anxiety, fertility, IVF, ovulation, pregnancy, running, single mom by choice, SMC, trying to conceive, ttc, two week wait

the science

It’s a quiet Tuesday evening at home. The light is beginning to wane, and the fog is so thick that I can’t even see the hills. Big puffs of fog roll intermittently down my street. I’m getting used to this phase of not doing much… Just talked myself out of doing work tonight since it can all just simmer down and wait until tomorrow. I also decided not to start my taxes (again). We can’t be driven by the to-do list every hour of every day. Am I right?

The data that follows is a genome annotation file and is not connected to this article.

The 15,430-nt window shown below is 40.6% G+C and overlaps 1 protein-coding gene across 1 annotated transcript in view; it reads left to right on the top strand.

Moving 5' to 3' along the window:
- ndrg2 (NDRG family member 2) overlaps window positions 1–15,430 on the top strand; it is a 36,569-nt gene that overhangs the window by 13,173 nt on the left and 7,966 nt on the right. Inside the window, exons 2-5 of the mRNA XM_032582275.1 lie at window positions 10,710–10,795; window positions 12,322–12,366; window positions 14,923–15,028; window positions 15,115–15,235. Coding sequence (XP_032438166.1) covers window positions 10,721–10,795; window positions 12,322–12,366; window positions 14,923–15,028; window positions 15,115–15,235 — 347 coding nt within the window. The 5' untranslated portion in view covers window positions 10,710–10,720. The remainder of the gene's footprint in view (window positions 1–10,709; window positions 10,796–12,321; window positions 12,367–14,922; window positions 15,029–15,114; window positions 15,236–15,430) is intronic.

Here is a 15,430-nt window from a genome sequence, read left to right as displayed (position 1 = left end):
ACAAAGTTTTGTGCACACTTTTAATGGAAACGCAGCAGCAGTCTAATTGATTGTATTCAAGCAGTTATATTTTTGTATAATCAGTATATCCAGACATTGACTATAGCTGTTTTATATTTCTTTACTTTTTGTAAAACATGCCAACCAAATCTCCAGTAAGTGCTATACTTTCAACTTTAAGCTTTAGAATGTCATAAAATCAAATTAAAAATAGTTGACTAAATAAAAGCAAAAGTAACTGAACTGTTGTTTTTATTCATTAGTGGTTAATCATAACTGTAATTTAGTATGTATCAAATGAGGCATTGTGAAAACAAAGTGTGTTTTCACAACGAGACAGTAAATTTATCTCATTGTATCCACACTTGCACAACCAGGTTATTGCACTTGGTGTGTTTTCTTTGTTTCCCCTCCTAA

Last night was IVF orientation class at UCSF. I got to meet my Patient Navigator, the woman I eventually need to talk to about the financials. Maria from the front desk was there and gave me a hug. The auditorium was full of around 80 people considering or beginning IVF treatment, all roughly my age, all likely having been through the ringer on this already. I walked in and took a seat in front so I wouldn’t be too tempted to peoplewatch and make up stories about what each couple was going through. A woman my age sat next to me–I eyed her wedding ring. Why wouldn’t her husband be here? I felt solidarity with her, and annoyed that he felt he had something better to do.